"I don't know why they keep talking about injuries; none of these kids are injured," said Tracy. "At a meet like this, all the gymnasts have nagging things. But it just makes more sense [to hold them out]. Last night was such a long, tough night. And every event you enter at this point has to have a purpose. There is really no purpose to this."

The parents of 1992 Olympian and current Olympic hopeful Kerri Strug reportedly were incensed that their daughter was forced to compete by Bela Karolyi, while Moceanu, considered by most the country's only gold-medal hope in Atlanta, was not.

Meanwhile, Dawes reacted in her typically nonplused manner. Despite Hill's contention, she certainly didn't get carried away with sweeping the event. "I really feel good about my performance tonight, but I'd rather go back and do the preliminaries again," she said.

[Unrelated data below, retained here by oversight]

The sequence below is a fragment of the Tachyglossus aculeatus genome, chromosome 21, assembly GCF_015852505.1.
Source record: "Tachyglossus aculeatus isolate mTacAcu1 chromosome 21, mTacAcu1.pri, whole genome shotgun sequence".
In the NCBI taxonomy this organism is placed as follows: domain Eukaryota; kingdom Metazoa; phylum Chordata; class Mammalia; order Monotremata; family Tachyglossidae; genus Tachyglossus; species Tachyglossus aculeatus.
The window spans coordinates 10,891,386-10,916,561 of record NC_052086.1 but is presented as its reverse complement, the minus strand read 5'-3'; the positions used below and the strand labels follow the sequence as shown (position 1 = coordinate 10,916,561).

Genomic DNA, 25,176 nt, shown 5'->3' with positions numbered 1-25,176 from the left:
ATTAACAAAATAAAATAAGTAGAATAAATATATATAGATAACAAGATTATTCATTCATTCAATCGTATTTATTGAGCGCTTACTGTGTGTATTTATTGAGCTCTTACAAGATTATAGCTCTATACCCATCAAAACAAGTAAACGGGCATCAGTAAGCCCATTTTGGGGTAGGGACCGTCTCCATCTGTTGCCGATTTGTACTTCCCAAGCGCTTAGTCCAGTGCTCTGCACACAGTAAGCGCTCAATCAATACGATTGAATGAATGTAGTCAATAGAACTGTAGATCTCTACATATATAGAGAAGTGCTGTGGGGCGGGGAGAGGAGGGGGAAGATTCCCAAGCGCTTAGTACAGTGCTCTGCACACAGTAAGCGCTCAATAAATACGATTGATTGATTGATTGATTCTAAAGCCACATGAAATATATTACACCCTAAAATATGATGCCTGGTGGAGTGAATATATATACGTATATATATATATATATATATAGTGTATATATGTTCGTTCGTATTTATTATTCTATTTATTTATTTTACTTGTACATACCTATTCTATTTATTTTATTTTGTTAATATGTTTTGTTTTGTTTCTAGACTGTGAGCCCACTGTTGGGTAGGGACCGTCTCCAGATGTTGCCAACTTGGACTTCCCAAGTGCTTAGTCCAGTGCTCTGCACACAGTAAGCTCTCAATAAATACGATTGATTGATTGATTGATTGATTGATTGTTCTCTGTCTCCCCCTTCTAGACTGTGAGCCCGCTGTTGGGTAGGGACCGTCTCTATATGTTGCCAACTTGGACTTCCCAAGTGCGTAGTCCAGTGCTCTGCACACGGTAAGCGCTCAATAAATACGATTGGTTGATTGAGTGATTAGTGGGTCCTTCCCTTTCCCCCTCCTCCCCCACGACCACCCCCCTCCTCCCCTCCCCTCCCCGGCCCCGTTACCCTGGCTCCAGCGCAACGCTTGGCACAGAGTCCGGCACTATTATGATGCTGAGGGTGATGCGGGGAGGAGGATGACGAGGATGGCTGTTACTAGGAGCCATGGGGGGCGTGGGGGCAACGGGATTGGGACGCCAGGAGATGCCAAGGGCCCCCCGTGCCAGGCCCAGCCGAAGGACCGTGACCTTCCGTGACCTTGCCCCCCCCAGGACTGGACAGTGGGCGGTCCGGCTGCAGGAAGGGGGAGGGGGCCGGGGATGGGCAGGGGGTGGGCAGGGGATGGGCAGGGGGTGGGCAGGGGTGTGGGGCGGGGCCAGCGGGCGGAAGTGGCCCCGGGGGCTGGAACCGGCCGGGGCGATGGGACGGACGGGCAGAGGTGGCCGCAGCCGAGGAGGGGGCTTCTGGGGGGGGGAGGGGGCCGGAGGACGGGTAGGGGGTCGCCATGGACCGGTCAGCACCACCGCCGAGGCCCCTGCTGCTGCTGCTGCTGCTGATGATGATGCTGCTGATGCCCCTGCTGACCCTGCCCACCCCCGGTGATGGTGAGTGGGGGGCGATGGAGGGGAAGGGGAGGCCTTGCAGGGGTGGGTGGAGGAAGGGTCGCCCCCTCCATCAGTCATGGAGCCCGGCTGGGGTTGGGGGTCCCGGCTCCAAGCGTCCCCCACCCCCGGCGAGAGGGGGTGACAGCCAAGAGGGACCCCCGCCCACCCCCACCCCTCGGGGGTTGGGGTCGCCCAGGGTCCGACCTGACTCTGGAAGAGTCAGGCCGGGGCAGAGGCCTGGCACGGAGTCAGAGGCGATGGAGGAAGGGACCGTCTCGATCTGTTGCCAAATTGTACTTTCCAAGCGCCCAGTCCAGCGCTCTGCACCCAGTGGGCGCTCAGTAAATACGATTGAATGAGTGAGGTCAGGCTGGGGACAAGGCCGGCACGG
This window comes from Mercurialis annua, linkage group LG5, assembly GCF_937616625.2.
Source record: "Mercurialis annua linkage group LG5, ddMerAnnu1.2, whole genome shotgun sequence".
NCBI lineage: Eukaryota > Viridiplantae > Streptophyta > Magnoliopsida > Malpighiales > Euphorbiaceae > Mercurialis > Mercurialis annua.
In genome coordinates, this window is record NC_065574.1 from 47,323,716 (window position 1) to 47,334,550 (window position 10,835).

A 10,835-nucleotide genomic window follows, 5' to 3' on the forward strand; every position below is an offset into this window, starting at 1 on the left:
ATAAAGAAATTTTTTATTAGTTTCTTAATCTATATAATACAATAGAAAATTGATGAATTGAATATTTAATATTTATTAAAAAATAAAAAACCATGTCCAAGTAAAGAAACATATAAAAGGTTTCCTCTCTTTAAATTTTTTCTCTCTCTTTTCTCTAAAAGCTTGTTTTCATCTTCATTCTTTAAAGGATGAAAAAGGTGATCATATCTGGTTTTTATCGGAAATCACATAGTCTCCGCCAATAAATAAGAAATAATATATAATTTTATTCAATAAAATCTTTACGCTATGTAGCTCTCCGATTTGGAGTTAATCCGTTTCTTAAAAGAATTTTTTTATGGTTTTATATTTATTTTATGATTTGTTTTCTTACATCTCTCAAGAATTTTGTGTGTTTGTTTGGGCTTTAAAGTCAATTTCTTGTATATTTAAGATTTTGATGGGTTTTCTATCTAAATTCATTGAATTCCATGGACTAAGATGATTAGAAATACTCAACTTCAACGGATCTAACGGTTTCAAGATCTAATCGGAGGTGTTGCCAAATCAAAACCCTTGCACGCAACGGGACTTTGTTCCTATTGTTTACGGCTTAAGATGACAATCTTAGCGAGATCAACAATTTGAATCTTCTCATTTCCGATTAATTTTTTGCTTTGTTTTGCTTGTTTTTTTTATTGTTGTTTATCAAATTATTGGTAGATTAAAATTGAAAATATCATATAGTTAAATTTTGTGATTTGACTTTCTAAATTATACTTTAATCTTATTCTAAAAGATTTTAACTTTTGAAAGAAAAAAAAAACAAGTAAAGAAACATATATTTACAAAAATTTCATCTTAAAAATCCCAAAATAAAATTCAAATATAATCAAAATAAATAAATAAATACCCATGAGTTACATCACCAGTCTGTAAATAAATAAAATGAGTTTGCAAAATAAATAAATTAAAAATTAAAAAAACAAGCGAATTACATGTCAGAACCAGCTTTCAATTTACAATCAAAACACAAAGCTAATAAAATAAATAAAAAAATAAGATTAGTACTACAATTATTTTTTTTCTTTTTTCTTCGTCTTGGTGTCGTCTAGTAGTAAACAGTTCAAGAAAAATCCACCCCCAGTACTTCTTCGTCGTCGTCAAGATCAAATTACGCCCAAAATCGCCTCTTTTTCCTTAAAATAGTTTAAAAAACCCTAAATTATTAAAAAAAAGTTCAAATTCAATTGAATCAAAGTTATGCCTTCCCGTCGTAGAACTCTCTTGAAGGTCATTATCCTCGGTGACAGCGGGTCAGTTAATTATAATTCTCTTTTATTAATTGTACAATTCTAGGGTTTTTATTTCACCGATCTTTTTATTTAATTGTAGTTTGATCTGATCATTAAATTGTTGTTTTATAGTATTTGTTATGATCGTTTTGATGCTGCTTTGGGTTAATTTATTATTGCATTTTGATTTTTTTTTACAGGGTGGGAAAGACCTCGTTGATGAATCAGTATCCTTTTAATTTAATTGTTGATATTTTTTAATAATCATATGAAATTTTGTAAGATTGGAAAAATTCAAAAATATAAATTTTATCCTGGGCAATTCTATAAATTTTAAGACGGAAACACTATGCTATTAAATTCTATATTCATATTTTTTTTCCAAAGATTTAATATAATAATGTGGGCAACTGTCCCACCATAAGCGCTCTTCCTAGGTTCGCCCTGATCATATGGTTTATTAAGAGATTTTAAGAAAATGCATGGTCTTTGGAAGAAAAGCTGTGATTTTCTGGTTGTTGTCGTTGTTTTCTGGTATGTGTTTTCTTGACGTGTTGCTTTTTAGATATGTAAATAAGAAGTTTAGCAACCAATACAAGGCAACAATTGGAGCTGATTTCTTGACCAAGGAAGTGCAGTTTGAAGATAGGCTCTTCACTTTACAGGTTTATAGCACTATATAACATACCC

Jett has shot at team

She's only a sophomore at the University of Florida, but Kisha Jett of Columbia has a pretty good shot at making this year's U.S. Olympic team. Actually, she'll get two shots when the track and field trials start Friday in Atlanta.

Jett, who also played soccer at Hammond High, is coming off an impressive third-place performance in the 100 meters at the recent NCAA Championships in Eugene, Ore.

She has the 16th-best time in the 100, but has beaten 16 of the 28 who have qualified for the trials. Jett also has the seventh-best time this year among American women in the 200. The top three finishers will make the U.S team in each event, but the top six will be taken to Atlanta with the possibility of running in relays.

"She's due for a big drop [in time]," Tom Jones, Jett's coach, said from Gainesville yesterday. "I think she's awfully talented."

Jett was bothered by a hip injury for most of the indoor season, and reinjured it shortly before the outdoor season began. Jones said that Jett is healthy, as evidenced by her times this year of 11.31 in the 100 and 22.84 in the 200.